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Dr Sydney Brenner
Senior Fellow
A*STAR

Senior Fellow
Janelia Farm Research Campus, Howard Hughes Medical Institute (HHMI)

Dr Sydney Brenner is currently Scientific Advisor to the Chairman of A*STAR. He is also Head of the Molecular Engineering Laboratory (MEL) and a Senior Fellow at A*STAR.

Dr Brenner received his education in South Africa where he graduated in Biological Sciences and Medicine. He received his D. Phil in Physical Chemistry from Oxford University in 1954, and then went to the US as a Carnegie Corporation Fellow, working at Cold Spring Harbor and the University of California in Berkeley before returning to South Africa. An earlier meeting with Francis Crick and James Watson in Cambridge in 1953, led to his return to England from South Africa in 1957. He then joined the Medical Research Council (MRC) Unit in the Cavendish Laboratory, the predecessor of the Laboratory of Molecular Biology (LMB). He served as Director of LMB from 1975 to 1986, when he left to found the MRC Molecular Genetics Unit in the University of Cambridge’s Department of Medicine and was its Director until 1992 when he retired.

His early research was in molecular genetics working with bacteriophages of bacteria. He is known for his breakthrough work in the 1960s; he discovered messenger RNA (with Francois Jacob and Matthew Meselson), and with Francis Crick showed that the code was composed of triplets. His major work was to introduce the nematode, Caenorhabditis elegans, as a model organism for the study of development and the structure and function of a small nervous system. He initiated research on the compact genome of the puffer fish and led the team in Singapore, which published the draft sequence of the genome. Because of growing interest in large genome sequences, he was the first, together with Sam Eletr, to invent new methods of large scale DNA sequencing. His main research today is on evolution studied by genome sequencing.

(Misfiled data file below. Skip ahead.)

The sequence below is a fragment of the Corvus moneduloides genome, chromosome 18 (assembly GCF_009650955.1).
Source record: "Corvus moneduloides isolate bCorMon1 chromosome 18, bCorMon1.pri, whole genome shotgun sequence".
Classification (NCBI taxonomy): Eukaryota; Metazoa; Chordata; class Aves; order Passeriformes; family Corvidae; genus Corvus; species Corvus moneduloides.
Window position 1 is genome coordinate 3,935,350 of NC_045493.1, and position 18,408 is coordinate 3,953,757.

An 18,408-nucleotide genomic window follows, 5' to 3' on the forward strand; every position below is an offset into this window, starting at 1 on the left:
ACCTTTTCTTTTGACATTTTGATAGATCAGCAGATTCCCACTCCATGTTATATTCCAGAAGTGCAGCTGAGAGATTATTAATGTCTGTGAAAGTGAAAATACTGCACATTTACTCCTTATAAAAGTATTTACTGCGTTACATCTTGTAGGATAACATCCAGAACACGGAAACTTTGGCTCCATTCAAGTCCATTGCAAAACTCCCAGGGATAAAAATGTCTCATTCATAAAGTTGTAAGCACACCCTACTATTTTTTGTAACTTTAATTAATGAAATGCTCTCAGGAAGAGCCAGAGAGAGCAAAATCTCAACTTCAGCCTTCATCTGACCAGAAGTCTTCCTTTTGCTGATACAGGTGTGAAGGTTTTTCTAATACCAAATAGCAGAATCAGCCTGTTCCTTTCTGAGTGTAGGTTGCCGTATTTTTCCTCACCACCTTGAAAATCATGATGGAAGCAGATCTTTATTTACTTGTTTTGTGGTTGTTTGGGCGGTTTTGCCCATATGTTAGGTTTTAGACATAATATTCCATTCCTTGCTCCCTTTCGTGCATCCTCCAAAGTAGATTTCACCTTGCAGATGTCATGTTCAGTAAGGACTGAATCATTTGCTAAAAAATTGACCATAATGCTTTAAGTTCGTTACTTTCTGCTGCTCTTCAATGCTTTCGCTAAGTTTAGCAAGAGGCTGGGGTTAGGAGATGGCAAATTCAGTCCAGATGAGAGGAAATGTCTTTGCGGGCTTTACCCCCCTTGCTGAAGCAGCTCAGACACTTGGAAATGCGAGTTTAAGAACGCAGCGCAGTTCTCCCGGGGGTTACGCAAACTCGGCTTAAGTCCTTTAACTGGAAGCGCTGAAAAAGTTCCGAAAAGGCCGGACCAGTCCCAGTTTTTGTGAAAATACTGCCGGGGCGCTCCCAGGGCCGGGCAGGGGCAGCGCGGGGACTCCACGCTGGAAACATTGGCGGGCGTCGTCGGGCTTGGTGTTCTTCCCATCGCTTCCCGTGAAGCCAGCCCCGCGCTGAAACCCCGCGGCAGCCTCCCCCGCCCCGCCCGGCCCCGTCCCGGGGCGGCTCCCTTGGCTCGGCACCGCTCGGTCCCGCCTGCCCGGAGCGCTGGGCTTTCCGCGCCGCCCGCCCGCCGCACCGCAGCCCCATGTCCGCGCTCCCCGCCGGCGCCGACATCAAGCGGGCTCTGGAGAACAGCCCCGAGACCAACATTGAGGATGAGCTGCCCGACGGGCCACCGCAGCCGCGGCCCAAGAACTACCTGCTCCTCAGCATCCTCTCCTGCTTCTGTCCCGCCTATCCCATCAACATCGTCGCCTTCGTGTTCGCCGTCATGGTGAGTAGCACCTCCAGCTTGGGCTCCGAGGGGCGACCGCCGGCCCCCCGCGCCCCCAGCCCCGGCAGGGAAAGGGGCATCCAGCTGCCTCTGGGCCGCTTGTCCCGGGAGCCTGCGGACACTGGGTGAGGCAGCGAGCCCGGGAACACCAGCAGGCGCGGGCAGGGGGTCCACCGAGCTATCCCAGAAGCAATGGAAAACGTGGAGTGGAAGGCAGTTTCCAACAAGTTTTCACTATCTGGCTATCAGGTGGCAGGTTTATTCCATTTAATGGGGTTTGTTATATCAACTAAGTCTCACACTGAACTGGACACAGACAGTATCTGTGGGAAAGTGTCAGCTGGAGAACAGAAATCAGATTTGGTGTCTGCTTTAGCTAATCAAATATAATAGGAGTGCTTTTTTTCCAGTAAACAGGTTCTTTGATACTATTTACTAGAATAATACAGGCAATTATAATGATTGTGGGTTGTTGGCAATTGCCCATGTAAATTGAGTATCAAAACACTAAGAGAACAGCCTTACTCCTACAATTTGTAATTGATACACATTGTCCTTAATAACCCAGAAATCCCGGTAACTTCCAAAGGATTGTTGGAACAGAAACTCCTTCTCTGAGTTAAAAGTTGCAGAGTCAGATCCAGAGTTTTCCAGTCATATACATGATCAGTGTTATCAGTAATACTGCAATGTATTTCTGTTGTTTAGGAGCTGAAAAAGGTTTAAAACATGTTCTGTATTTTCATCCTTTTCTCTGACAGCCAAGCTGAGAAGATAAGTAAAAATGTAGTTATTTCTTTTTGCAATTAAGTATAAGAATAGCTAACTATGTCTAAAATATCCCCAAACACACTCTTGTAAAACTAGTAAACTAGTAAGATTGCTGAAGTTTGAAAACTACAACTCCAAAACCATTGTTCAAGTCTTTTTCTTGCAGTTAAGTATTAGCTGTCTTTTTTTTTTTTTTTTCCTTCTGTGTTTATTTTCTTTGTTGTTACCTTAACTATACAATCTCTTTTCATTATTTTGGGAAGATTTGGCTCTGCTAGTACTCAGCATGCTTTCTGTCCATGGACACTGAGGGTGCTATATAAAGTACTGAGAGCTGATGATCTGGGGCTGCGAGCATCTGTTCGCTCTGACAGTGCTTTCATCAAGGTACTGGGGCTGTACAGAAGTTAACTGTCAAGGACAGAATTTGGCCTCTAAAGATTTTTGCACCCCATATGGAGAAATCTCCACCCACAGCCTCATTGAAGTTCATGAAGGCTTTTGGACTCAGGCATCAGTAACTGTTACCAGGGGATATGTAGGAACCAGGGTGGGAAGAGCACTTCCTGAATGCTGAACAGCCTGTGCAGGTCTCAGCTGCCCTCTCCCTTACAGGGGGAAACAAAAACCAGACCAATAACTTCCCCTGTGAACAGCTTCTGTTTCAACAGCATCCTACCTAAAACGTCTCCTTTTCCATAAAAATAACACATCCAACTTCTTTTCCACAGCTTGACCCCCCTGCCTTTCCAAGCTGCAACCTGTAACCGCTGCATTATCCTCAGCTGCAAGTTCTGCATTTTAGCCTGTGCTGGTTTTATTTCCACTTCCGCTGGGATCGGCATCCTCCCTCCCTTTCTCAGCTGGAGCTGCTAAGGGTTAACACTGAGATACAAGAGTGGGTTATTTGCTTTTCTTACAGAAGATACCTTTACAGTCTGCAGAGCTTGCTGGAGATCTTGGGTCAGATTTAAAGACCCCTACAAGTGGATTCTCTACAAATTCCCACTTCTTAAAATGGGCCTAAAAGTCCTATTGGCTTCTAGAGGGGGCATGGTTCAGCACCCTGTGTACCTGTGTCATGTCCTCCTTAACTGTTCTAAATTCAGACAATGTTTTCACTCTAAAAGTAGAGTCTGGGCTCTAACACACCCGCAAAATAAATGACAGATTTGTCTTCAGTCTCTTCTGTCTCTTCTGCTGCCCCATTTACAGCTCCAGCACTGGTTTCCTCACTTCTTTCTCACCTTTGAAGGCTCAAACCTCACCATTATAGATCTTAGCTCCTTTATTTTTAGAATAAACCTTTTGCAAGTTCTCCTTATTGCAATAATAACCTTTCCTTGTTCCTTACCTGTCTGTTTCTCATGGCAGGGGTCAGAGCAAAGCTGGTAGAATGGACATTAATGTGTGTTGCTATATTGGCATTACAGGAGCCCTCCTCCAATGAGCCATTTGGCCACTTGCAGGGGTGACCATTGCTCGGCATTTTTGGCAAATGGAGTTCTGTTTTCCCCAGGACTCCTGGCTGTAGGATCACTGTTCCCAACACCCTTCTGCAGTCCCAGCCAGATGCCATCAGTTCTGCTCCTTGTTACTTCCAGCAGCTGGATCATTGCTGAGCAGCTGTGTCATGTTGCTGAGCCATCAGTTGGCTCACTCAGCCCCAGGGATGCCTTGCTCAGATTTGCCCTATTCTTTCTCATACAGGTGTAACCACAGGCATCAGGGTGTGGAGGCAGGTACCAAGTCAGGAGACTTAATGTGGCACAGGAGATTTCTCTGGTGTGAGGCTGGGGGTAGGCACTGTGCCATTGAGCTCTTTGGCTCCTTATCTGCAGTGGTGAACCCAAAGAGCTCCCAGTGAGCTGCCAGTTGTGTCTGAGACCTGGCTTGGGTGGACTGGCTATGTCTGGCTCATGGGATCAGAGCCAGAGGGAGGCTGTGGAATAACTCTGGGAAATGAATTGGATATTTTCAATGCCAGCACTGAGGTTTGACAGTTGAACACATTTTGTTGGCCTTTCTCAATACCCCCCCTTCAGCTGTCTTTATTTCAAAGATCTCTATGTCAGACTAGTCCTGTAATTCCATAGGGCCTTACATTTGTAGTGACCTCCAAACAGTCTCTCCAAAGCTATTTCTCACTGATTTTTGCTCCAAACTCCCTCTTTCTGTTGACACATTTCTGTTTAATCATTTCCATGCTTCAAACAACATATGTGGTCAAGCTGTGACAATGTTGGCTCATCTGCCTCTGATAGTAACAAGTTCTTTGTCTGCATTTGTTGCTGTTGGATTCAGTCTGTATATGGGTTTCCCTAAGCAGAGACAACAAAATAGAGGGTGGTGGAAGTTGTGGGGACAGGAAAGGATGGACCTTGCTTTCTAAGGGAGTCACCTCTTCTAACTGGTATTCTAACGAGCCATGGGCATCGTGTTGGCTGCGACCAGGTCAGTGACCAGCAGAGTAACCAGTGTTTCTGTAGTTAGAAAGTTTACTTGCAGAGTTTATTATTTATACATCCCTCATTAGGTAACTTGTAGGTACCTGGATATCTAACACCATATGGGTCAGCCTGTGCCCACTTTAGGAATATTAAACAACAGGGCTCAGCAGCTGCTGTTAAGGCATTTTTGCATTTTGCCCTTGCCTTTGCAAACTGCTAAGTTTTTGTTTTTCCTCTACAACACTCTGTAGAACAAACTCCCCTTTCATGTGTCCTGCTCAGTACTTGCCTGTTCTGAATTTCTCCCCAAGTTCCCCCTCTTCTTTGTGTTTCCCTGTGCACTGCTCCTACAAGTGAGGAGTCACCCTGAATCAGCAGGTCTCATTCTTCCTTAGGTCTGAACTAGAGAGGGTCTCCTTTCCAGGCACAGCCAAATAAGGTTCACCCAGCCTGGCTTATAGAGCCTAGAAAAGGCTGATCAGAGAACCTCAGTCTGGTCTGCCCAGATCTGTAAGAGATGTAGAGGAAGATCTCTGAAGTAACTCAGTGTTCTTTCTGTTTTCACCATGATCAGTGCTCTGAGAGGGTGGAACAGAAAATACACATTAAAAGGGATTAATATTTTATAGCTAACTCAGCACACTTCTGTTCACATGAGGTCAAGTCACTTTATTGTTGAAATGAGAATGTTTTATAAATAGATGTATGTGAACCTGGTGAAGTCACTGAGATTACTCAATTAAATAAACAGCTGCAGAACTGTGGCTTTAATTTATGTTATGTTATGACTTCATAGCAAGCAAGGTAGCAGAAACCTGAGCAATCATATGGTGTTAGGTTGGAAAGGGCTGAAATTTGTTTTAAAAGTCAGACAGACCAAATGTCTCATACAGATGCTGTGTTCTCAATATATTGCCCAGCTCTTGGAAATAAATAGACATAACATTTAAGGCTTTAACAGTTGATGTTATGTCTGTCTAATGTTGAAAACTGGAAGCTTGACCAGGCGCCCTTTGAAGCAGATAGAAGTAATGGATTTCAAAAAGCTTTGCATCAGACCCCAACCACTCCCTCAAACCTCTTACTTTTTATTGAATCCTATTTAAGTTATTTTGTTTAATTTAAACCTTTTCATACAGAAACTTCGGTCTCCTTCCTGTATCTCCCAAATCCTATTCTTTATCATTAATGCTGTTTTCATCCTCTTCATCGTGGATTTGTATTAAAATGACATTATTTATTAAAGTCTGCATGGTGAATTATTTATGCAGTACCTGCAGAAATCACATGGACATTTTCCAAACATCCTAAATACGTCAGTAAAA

Dr Brenner has been associated with Singapore’s Institute of Molecular and Cell Biology (IMCB) since its very beginning and has seen it grow into the world-class institution it has become today. In 2000, he joined Mr Philip Yeo in the second phase of building scientific research and development in Singapore in A*STAR and he continues in this work today. For his contributions to the development of the life sciences in Singapore, Dr Brenner received the Distinguished Friends of Singapore Award in 2000 and was appointed an Honorary Citizen of Singapore in 2003.

Dr Brenner’s research has been recognised by many awards. He is a Fellow of the Royal Society (1965), a Foreign Associate of the US National Academy (1977), External Scientific Member of the Max-Planck Society (1988), and Associe Etranger, Academie des Sciences, Paris 1992. He has received two Lasker Prizes (1971 and 2000), two Gairdner International awards (1978 and 1991), and the Nobel Prize in Physiology of Medicine (2002) with Drs H. Robert Horvitz and John E. Sulston. He is a Companion of Honour of the United Kingdom and was conferred in 2017 the Grand Cordon of the Order of the Rising Sun by the Government of Japan, in recognition of his instrumental role in establishing the Okinawa Institute of Science and Technology Graduate University as an internationally reputed research facility.